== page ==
Dance instructors guide students through the stylistic techniques of ballroom; practice parties facilitate growth in a social setting
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What You'll Get
Choose Between Two Options
$27 for two 20 minute private ballroom classes with one group class and private session $136 $51 for four 20 minute private ballroom classes with two group classes and practice sessions $272
The Fine Print
Promotional value expires 120 days after purchase. Amount paid never expires. May be repurchased every 180 days. Reservation required. Limit 1 per person or per couple, may buy 5 additional as gifts. Valid only for option purchased. Each Groupon comes with a complimentary curriculum DVD and Music CD. Special offer is valid for an individual or couple. Partner is not required. Couples need to purchase one Groupon only. New students only. Must be 21 or older. Merchant is solely responsible to purchasers for the care and quality of the advertised goods and services.
About Leading and Following: Staying in Tune with Your Partner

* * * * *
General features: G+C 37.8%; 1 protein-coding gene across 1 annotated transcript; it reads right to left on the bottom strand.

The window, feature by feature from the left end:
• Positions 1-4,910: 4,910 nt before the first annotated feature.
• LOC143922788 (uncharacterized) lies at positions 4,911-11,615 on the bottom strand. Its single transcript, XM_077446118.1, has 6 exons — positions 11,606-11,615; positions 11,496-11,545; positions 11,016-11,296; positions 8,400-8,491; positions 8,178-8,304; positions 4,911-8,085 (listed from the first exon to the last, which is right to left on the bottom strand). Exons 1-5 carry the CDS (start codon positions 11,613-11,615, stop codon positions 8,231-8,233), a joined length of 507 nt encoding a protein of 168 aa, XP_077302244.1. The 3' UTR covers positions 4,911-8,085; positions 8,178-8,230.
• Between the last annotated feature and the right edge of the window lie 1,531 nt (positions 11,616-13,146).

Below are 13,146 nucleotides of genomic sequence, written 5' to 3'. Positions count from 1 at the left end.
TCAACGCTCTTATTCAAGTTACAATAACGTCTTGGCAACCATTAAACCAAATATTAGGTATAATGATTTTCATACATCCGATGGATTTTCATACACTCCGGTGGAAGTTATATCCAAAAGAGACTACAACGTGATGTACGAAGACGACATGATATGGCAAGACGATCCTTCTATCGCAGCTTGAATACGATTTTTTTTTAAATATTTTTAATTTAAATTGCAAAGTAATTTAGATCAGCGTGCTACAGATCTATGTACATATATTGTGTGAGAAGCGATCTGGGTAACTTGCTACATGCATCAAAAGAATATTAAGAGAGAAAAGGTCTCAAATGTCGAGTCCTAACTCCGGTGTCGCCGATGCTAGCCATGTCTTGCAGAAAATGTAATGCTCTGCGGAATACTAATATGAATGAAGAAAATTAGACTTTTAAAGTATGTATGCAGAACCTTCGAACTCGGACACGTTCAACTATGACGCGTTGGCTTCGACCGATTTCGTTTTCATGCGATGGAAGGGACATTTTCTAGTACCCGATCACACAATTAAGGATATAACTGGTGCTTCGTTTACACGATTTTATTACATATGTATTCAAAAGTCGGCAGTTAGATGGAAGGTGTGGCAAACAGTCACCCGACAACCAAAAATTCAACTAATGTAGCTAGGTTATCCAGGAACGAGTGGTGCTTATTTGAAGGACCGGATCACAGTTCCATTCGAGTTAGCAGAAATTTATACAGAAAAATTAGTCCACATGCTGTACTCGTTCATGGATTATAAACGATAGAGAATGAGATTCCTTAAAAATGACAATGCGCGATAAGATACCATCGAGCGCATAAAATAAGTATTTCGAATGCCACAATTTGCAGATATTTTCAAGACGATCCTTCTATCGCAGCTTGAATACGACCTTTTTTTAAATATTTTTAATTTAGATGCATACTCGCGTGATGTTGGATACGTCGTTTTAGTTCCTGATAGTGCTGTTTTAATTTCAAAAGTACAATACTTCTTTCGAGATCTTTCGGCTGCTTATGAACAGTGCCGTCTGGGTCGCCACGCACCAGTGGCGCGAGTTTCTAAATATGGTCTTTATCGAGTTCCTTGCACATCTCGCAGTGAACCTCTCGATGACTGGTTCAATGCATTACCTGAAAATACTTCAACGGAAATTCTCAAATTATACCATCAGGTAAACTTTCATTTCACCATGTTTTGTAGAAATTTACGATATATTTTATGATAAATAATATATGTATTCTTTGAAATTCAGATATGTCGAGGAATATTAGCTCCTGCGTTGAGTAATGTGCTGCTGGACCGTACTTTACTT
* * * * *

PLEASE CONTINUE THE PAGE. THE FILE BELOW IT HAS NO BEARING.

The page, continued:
_Before you and a partner hit the floor, you'll need to decide who will lead. Learn why dancing is more than a game of "Follow the Leader" in Groupon's study of the concept._ A truly great dancer can lead a partner through a waltz on a crowded floor without smashing any toes or shattering any monocles—even if that partner has never waltzed before. The lead dancer (traditionally, but not always, the male of a male-female partnership) is charged with sending nonverbal cues to his partner through subtle movements of his hands and arms. This task can be incredibly nuanced, as the lead dancer must simultaneously keep time with the music, plan out his next steps, and navigate around other dancers. This is not to say that the other partner is entirely passive. Richard Powers, a dance instructor at Stanford University, asserts in his [Thoughts on Dance](http://socialdance.stanford.edu/syllabi/musings.htm) that "the follow role is mentally and physically active," just as aware of her surroundings and her partner's movements as the lead. Each partner must constantly adjust their movements to match the other's, and a good lead will never exert too much force if his partner does not catch his cues or know how to read his semaphore flags. "Clear leading is the physical equivalent of quiet, perfect diction, not shouting," writes Powers. This equality-minded philosophy of social dance gained widespread acceptance after the gender-role upheavals of the 20th century, but it isn’t a new phenomenon. Many 19th century men were emphatic about respecting the autonomy of their dance partners, with famed dancer Charles Durang noting in 1847 that "Gentlemen ought always to be attentive to their partners, and they should move in unison with their every step and attitude." That sentiment makes a striking contrast with that of a 1930 writer who argued that "No matter what her views on suffrage and feminism may be, it is a woman's duty to let the man lead on the ballroom floor. […] He is the pace-maker; she is his shadow." These attitudes about female submission on the dance floor persisted well through the 1950s, when the rise of the feminist movement began to reshape attitudes throughout society. Today, many dancers of any gender feel it's important to learn to lead and to follow in order to become a well-rounded, attentive partner.